instinct

Where’s The Line?

Mama bear instinct. Most mothers have it. That need to protect, not only our own children, but any child we see being neglected or abused.

I used to be very vocal in my judgment of parents who weren’t, in my view, perfect.

That, of course, would be before I had a child with special needs.

And let me digress for a moment and say something about those two words ‘special needs’. I’ve always hesitated to use them in regard to Vista. Outwardly she appears normal. Most people passing her on the street would never guess she’s anything but. She looks just like your kid, and your kid, and yours. Only she’s not.

Did you spend an hour this morning laying in bed with your child, not cuddling them, but restraining them while they shrieked and screamed and fought to get their hands free so they could punch and hit and attack you, as you softly talked and sang to them, trying to refocus their attention and calm them down? No? I did. But you’d never know that to look at my daughter, happily playing an hour later, while I still struggled to suppress the anger and frustration I felt over the incident. That was before 7am this morning. And that is not an unusual way to start or end my days. But, she looks normal.

And that exasperation may have come through as I snapped at her as she dawdled to the truck, fiddling with her umbrella in the rain, this morning. “I’m wet, you’re wet, group starts in 10 minutes… LET’S GO!”

But all you would have seen is me snap at her. And I’m sure the words “What a bitch” would have flitted through your mind as you walk past and felt sorry for my daughter at having such a horrible mother. You wouldn’t have noticed the long sleeve shirt and jeans I was wearing to cover the bruises left from her lashing out yet again. Nor would you have noticed the cap I was wearing to hide the fact the hour spent restraining her had used up the spare moments I might have had to grab a shower or even actually run a brush through my hair.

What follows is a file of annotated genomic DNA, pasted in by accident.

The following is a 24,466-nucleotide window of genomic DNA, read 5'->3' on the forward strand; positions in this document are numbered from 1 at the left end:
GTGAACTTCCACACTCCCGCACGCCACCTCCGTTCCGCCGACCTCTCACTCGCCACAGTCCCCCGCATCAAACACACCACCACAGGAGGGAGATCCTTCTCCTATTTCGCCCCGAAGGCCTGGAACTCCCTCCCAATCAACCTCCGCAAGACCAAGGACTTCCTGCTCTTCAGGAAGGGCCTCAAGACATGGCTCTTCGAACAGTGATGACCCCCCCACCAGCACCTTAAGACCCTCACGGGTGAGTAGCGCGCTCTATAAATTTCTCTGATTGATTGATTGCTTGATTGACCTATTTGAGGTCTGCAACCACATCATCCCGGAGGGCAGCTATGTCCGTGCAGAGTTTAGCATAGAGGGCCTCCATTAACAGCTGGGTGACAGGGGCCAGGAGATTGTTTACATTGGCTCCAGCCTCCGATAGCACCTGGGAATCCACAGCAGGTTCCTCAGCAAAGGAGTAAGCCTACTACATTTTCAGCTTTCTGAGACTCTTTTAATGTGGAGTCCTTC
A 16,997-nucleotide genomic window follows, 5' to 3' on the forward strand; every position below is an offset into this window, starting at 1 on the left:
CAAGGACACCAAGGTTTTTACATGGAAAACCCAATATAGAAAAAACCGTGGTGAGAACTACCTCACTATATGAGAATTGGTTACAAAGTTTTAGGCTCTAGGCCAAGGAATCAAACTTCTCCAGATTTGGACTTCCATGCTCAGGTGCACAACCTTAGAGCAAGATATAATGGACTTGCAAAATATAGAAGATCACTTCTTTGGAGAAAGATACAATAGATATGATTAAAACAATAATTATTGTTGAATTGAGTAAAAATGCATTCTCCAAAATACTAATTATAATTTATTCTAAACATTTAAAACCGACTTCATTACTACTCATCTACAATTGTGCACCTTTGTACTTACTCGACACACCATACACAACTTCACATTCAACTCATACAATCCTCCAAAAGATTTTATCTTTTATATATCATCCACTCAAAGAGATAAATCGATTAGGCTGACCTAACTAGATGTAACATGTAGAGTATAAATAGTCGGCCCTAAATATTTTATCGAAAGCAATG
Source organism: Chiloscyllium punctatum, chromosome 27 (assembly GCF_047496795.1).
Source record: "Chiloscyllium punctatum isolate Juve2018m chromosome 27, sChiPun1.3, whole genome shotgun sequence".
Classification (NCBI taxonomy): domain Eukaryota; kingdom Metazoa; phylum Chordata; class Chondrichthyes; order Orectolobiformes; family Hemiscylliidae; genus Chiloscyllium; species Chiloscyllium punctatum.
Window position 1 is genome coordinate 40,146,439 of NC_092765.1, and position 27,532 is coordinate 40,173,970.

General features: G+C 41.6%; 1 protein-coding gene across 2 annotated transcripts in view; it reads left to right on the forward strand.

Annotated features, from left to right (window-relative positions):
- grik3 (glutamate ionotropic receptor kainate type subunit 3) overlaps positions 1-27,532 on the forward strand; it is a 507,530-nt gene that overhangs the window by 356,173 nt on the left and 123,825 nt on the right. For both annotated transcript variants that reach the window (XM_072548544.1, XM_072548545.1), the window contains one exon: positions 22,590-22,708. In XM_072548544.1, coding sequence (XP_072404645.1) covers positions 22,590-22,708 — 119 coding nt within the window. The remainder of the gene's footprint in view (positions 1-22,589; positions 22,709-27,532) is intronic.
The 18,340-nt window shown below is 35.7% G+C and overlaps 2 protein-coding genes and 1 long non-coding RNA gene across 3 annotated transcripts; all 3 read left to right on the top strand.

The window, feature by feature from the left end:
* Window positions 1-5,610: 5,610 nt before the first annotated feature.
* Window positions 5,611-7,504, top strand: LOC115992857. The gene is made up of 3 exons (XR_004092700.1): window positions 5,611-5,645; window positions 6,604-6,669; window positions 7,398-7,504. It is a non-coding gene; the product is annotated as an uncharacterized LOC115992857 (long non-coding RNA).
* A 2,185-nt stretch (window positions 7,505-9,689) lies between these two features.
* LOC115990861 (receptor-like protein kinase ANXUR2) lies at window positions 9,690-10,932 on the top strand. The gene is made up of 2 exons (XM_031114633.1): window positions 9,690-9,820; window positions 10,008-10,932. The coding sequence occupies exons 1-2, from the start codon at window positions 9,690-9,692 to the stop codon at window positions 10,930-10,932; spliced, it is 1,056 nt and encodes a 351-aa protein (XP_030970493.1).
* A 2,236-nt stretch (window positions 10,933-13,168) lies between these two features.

And yet, there you would have stood in judgment because that mama bear instinct is to protect the child…not the parent.

That’s why I struggle when I read posts like this one that Janna at The Adventure of Motherhood wrote on the BlogHer site.

I don’t condone the actions of the parent.  Did she cross over that invisible line of what is acceptable in private, never mind public?  Yes, probably.

But consider this, if you will.  Every mother out there has had one of those days where they’re at their wits end with their children.  Where they just want to escape and can’t handle one more second of the whining/fighting/arguing/tantrums/crying/insert your child’s favorite button-pushing behavior here.  Now imagine having those days EVERY DAY FOR MONTHS ON END.  That can be what having a special need child is like sometimes.  At some point, if you don’t have the supports in place to help you deal with this sort of stuff (like I’m lucky that we do), you will lose it.  And sometimes that happens in public.

I’m not saying the child in this story Janna wrote about was special needs.  I don’t know.  I have no idea what issues the mother might be dealing with.  Because Janna’s instinct was to protect the child and say “I can do this better”.

Rather than approach the mom with an accusatory sentence of “I don’t think you should talk that way to your son,”  as most of us (myself included) instinctually would, why not go up and say “Is there anything I can do to help you?”

Find out what is going on that has brought them to the point that they have completely lost it in public.

And they may not want your help, and there may be nothing you can do.

But never think you can do it better until you know what’s really going on and have walked a mile in their shoes.

We are so quick to judge and hate each other.  Would it be so bad to hold out a hand instead and say “I understand.  Let me help”?

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